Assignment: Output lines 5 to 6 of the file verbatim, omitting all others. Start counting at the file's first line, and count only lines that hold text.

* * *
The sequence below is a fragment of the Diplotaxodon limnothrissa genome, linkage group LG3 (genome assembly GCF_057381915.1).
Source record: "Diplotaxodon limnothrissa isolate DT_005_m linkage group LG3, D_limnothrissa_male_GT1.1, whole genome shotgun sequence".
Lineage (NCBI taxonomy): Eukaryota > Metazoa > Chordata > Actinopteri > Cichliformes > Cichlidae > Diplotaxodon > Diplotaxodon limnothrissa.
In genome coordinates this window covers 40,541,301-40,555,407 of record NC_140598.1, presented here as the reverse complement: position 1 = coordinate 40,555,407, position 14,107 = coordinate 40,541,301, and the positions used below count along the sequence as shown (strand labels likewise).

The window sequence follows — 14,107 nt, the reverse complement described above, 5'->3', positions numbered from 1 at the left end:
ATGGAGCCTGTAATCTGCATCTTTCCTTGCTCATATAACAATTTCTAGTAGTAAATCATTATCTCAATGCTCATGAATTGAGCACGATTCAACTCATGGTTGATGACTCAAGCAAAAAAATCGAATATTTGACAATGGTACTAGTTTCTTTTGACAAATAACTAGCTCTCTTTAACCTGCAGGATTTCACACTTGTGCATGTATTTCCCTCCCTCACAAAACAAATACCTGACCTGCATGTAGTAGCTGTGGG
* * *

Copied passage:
The window sequence follows — 14,107 nt, the reverse complement described above, 5'->3', positions numbered from 1 at the left end:
ATGGAGCCTGTAATCTGCATCTTTCCTTGCTCATATAACAATTTCTAGTAGTAAATCATTATCTCAATGCTCATGAATTGAGCACGATTCAACTCATGGTTGATGACTCAAGCAAAAAAATCGAATATTTGACAATGGTACTAGTTTCTTTTGACAAATAACTAGCTCTCTTTAACCTGCAGGATTTCACACTTGTGCATGTATTTCCCTCCCTCACAAAACAAATACCTGACCTGCATGTAGTAGCTGTGGG